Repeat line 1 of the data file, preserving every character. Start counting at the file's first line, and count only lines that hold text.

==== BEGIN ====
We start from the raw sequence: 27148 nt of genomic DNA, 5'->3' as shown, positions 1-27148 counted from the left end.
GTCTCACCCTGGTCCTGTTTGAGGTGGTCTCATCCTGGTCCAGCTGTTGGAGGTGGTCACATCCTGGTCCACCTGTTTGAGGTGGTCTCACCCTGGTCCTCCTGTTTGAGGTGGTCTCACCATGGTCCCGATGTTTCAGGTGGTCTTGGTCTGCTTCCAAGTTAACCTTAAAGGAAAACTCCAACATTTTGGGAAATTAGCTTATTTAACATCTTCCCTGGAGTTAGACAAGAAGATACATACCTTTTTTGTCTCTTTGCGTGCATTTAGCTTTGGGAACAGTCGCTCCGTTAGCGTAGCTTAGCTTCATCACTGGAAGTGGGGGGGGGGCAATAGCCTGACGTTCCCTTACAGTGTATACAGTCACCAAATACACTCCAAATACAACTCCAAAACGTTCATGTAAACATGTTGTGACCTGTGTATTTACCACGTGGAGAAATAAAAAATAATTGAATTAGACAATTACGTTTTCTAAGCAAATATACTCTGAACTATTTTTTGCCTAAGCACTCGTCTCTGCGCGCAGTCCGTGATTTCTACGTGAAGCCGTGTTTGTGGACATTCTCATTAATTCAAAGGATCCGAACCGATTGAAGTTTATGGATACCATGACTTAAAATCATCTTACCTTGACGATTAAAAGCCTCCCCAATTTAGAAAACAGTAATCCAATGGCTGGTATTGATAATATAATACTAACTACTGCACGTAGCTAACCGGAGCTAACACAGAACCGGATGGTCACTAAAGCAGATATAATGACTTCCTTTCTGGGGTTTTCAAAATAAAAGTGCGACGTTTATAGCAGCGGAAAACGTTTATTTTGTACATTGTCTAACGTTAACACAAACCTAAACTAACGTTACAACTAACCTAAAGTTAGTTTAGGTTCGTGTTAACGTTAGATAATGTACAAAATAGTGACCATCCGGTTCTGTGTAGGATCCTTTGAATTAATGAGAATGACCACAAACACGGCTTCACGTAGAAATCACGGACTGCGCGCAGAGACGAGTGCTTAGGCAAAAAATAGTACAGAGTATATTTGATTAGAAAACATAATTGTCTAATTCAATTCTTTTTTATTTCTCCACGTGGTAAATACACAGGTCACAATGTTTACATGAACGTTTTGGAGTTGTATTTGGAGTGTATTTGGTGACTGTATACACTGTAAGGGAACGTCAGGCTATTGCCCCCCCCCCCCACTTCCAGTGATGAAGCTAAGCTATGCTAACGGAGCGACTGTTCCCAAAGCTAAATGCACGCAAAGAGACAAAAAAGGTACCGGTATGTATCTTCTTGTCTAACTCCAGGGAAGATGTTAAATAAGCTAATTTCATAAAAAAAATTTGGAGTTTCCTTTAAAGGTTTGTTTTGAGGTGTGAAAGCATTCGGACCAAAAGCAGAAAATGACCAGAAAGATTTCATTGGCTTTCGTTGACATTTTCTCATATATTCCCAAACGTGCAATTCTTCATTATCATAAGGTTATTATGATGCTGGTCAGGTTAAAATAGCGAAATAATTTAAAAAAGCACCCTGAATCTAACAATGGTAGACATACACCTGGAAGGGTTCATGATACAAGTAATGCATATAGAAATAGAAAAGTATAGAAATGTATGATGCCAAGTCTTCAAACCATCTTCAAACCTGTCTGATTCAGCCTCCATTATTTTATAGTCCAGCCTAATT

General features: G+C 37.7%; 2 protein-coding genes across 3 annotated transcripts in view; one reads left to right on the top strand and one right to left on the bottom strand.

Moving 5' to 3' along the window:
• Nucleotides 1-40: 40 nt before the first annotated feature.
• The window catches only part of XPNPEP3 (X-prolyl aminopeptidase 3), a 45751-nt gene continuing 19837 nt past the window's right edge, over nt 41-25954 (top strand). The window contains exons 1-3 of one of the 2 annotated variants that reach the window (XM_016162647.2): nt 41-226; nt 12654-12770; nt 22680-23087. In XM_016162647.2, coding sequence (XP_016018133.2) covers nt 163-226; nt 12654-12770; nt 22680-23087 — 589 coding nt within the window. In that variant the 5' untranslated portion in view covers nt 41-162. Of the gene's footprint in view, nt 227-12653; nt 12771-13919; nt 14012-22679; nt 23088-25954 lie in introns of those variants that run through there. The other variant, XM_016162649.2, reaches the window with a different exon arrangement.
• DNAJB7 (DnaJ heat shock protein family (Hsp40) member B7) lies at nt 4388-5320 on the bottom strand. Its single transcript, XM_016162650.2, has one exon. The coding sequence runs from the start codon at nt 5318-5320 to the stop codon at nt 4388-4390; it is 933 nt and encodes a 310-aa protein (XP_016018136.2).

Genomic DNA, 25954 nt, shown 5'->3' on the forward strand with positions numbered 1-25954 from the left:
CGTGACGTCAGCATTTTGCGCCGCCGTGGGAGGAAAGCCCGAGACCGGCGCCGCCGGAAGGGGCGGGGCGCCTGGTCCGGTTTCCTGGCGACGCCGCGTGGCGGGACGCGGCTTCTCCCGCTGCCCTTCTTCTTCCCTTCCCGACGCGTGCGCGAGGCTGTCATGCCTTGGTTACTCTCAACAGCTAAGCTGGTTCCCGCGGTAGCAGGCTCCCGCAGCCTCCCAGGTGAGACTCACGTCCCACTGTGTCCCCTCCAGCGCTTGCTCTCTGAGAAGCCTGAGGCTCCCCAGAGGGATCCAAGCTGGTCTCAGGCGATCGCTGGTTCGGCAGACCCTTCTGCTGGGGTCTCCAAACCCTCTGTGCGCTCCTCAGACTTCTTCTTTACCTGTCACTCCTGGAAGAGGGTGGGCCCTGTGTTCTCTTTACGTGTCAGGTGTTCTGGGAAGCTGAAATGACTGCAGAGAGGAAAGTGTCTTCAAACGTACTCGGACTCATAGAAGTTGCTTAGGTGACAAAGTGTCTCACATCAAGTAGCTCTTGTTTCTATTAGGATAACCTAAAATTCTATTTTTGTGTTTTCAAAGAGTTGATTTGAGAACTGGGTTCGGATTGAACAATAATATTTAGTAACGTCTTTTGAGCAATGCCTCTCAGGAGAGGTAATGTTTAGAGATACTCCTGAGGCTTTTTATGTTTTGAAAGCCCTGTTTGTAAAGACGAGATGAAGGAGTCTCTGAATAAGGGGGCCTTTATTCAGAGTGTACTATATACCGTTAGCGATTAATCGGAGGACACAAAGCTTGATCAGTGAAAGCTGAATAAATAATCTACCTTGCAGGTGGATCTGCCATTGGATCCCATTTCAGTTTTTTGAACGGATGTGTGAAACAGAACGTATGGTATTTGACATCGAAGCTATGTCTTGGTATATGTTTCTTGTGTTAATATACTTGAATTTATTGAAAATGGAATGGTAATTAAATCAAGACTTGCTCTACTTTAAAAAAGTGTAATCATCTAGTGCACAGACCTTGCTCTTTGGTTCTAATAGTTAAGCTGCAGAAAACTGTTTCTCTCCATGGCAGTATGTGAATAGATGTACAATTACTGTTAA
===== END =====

We start from the raw sequence: 27148 nt of genomic DNA, 5'->3' as shown, positions 1-27148 counted from the left end.